China-backed Sumatran dam threatens the rarest ape in the world


Bill Laurance, James Cook University

The plan to build a massive hydropower dam in Sumatra as part of China’s immense Belt and Road Initiative threatens the habitat of the rarest ape in the world, which has only 800 remaining members.

This is merely the beginning of an avalanche of environmental crises and broader social and economic risks that will be provoked by the BRI scheme.




Read more:
How we discovered a new species of orangutan in northern Sumatra


The orangutan’s story began in November 2017, when scientists made a stunning announcement: they had discovered a seventh species of Great Ape, called the Tapanuli Orangutan, in a remote corner of Sumatra, Indonesia.

In an article published in Current Biology today, my colleagues and I show that this ape is perilously close to extinction – and that a Chinese-sponsored megaproject could be the final nail in its coffin.

Forest clearing for the Chinese-funded development has already begun.
Sumatran Orangutan Society

Ambitious but ‘nightmarishly complicated’

The BRI is an ambitious but nightmarishly complicated venture, and far less organised than many believe. The hundreds of road, port, rail, and energy projects will ultimately span some 70 nations across Asia, Africa, Europe and the Pacific region. It will link those nations economically and often geopolitically to China, while catalysing sweeping expansion of land-use and extractive industries, and will have myriad knock-on effects.

Up to 2015, the hundreds of BRI projects were reviewed by the powerful National Development and Reform Commission, which is directly under China’s State Council. Many observers have assumed that the NDRC will help coordinate the projects, but the only real leverage they have is over projects funded by the big Chinese policy banks – the China Development Bank and the Export-Import Bank of China – which they directly control.

China’s Belt & Road Initiative will sweep across some 70 nations in Asia, Africa, Europe and the Pacific region.
Mercator Institute for China Studies

Most big projects – many of which are cross-national – will have a mix of funding from various sources and nations, meaning that no single entity will be in charge or ultimately responsible. An informed colleague in China describes this model as “anarchy”.

Tapanuli Orangutan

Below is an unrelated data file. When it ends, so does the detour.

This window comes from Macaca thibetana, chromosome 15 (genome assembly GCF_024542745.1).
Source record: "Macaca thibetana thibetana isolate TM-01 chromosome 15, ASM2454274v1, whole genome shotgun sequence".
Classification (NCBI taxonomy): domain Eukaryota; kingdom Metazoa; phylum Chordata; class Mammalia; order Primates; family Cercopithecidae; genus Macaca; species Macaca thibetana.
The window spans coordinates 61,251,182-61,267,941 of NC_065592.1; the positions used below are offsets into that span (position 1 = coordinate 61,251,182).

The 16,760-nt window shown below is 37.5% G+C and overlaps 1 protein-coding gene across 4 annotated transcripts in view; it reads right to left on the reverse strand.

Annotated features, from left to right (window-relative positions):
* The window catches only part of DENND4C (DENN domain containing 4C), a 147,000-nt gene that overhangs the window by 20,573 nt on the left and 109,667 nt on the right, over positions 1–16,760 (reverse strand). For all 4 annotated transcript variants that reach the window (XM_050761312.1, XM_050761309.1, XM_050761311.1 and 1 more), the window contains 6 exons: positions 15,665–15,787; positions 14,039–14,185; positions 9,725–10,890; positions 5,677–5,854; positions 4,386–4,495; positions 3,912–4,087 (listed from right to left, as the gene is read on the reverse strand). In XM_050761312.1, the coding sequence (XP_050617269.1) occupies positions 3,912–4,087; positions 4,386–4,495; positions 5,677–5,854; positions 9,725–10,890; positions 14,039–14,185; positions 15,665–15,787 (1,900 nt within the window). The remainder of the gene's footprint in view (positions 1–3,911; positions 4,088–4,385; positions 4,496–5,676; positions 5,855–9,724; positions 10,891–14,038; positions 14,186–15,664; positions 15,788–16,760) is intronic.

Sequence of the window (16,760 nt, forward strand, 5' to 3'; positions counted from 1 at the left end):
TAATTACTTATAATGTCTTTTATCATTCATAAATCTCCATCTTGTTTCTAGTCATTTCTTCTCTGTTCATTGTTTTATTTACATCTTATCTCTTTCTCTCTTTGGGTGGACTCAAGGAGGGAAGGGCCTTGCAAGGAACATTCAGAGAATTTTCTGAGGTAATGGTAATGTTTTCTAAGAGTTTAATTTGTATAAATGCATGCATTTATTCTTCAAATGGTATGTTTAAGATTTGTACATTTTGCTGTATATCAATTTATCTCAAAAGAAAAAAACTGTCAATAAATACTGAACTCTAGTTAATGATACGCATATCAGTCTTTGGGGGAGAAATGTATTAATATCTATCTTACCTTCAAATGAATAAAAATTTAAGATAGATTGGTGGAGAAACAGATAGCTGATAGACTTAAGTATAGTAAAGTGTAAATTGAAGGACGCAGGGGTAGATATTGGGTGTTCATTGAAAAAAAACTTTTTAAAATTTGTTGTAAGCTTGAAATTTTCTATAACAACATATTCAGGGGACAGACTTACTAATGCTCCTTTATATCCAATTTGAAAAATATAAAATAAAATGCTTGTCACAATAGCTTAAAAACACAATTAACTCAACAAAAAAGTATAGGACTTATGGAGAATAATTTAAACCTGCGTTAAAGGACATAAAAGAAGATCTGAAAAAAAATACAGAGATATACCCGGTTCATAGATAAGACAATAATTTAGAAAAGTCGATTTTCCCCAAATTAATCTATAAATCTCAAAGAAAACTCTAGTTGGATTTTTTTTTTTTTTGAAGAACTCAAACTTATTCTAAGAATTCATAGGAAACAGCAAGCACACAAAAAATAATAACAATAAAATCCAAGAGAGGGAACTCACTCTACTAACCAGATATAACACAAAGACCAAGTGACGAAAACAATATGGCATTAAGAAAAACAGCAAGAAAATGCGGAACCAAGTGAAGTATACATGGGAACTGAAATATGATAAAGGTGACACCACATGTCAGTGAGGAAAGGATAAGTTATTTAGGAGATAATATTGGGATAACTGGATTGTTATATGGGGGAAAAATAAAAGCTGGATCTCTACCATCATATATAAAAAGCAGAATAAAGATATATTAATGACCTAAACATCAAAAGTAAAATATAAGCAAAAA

The dangerous potential of the BRI becomes apparent when one examines the Tapanuli Orangutan. With fewer than 800 individuals, it is one of the rarest animals on Earth. It survives in just a speck of rainforest, less than a tenth the size of Sydney, that is being eroded by illegal deforestation, logging, and poaching.

All of these threats propagate around roads. When a new road appears, the ape usually disappears, along with many other rare species sharing its habitat, such as Hornbills and the endangered Sumatran Tiger.

A Tapanuli Orangutan.
Maxime Aliaga

The most imminent threat to the ape is a US$1.6 billion hydropower project that Sinohydro (China’s state-owned hydroelectric corporation) intends to build with funding from the Bank of China and other Chinese financiers. If the project proceeds as planned, it will flood the heart of the ape’s habitat and crisscross the remainder with many new roads and powerline clearings.

It’s a recipe for ecological Armageddon for one of our closest living relatives. Other major lenders such as the World Bank and Asian Development Bank aren’t touching the project, but that isn’t slowing down China’s developers.

What environmental safeguards?

China has produced a small flood of documents describing sustainable lending principles for its banks and broad environmental and social safeguards for the BRI, but I believe many of these documents are mere paper tigers or “greenwashing” designed to quell anxieties.

According to insiders, a heated debate in Beijing right now revolves around eco-safeguards for the BRI. Big corporations (with international ambitions and assets that overseas courts can confiscate) want clear guidelines to minimise their liability. Smaller companies, of which there are many, want the weakest standards possible.

The argument isn’t settled yet, but it’s clear that the Chinese government doesn’t want to exclude its thousands of smaller companies from the potential BRI riches. Most likely, it will do what it has in the past: issue lofty guidelines that a few Chinese companies will attempt to abide by, but that most will ignore.